I would like to congratulate and thank Richard Simango for taking this on, because it is no small task coordinating something like this. I would also like to personally appeal to interested individuals to get involved and contribute as much as possible, so that we can get this project off the ground and take the first steps towards free computer learning in Zimbabwe.

May 5th, 2008, 04:46 PM
OpenICDL is an open source project that aims to develop and maintain a Free/Open Source version of the training materials used to ready students for the International Computer Driving License certification.

The Ubuntu Zimbabwe team is working on a project to bring Ubuntu based OpenICDL courses in Zimbabwe. Why OpenICDL and not the current ICDL? Do we need another Computer Drivers License, one which is Open? (Does this bring memories of the heated debate on whether we need another file format standard - ODF vs. OOXML?)

Here is the case for OpenICDL:

"It is indeed a strange world when educators need to be convinced that sharing information, as opposed to concealing information, is a good thing. The advances in all of the arts and sciences, indeed the sum total of human knowledge, is the result of the open sharing of ideas, theories, studies and research. Yet throughout many school systems, the software in use on computers is closed and locked, making educators partners in the censorship of the foundational information of this new age. This software not only seeks to obscure how it works, but it also entraps the users' data within closed, proprietary formats which change on the whim of the vendor and which are protected by the bludgeon of the End User License Agreement. This entrapment of data is a strong, punitive incentive to purchase the latest version of the software, regardless of whether it suits the educational purposes better, thereby siphoning more of the school's limited resources away from the school's primary purpose. The use of such closed software in education may be justified only where no suitable open source solution exists. "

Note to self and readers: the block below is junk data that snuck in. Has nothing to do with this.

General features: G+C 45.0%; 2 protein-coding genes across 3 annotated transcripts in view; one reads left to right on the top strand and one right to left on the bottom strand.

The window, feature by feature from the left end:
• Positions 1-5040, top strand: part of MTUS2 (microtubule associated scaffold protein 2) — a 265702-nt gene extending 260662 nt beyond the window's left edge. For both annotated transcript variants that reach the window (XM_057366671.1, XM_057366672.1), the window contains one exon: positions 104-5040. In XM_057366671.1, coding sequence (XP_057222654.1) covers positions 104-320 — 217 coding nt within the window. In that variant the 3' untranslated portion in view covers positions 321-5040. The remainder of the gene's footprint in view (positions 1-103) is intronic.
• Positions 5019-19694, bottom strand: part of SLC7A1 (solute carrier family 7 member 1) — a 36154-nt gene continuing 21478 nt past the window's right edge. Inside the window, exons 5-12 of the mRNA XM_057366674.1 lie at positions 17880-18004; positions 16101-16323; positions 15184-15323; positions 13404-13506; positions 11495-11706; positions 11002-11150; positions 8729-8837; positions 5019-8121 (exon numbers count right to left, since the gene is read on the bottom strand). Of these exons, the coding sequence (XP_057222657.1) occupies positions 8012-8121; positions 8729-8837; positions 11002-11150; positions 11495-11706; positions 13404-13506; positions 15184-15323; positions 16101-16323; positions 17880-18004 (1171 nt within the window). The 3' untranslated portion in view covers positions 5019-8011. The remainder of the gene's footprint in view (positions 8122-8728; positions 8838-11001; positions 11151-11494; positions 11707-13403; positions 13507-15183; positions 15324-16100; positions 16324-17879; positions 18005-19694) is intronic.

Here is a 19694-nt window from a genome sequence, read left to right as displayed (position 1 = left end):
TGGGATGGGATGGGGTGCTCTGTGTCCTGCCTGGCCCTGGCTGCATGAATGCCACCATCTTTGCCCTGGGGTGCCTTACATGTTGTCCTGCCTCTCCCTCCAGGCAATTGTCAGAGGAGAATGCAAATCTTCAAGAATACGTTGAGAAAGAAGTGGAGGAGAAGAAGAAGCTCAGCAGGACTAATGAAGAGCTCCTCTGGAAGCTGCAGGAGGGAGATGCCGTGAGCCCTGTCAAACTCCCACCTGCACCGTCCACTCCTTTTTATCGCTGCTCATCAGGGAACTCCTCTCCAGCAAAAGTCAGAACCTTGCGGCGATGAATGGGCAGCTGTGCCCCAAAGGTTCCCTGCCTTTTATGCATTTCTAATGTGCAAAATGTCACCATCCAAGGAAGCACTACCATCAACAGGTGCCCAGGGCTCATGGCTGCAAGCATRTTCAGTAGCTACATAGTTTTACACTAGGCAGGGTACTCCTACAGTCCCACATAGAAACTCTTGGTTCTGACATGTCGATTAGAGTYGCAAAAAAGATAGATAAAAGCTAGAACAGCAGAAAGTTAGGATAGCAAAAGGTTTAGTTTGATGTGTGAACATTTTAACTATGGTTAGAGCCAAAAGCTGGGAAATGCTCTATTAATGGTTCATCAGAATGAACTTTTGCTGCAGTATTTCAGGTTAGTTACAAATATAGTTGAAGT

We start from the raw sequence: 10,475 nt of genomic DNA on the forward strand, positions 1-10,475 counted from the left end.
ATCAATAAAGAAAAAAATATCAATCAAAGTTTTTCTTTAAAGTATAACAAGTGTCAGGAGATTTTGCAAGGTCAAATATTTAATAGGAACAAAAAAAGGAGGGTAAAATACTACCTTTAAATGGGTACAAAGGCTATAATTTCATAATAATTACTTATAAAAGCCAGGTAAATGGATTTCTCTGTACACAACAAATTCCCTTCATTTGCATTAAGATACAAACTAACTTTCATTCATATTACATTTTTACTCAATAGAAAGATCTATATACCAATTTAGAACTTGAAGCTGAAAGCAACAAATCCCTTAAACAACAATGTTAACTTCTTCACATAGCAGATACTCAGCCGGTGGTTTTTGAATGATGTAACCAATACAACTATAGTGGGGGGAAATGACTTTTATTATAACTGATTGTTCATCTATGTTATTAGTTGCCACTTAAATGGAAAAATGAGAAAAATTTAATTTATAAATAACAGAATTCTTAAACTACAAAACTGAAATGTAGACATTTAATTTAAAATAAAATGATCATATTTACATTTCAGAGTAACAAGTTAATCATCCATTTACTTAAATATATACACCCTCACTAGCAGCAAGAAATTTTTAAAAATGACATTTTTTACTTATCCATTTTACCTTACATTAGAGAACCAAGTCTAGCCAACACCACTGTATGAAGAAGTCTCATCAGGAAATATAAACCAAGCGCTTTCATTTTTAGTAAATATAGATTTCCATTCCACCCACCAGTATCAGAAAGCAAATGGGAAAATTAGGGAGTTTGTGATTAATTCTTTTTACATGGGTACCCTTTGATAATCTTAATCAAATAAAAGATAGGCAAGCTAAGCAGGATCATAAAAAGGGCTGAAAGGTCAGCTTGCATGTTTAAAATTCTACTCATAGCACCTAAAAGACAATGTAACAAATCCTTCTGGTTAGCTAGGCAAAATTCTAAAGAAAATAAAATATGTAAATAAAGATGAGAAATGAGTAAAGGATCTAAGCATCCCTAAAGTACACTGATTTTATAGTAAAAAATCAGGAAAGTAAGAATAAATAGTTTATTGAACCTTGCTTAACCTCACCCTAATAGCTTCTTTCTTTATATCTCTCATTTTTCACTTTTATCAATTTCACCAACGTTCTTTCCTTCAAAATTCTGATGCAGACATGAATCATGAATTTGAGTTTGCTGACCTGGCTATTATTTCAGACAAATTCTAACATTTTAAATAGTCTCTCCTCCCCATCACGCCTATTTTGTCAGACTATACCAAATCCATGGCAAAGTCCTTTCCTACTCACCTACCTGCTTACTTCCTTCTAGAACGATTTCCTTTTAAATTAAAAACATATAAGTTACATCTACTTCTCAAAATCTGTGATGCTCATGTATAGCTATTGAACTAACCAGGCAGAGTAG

"Students should, at least, be given the opportunity to see how their new tools work. They should be given the opportunity to examine the inner workings of software. They should be given the opportunity to extend the functions of their tools, where they see or imagine possibilities. They should not be held back by locking the toolbox of the Information Age and told they must not peer inside, must not try to discover how it works, must not share their tools with others, must not use their tools without paying proper tribute to the software overlords, under penalty and punishment of law. "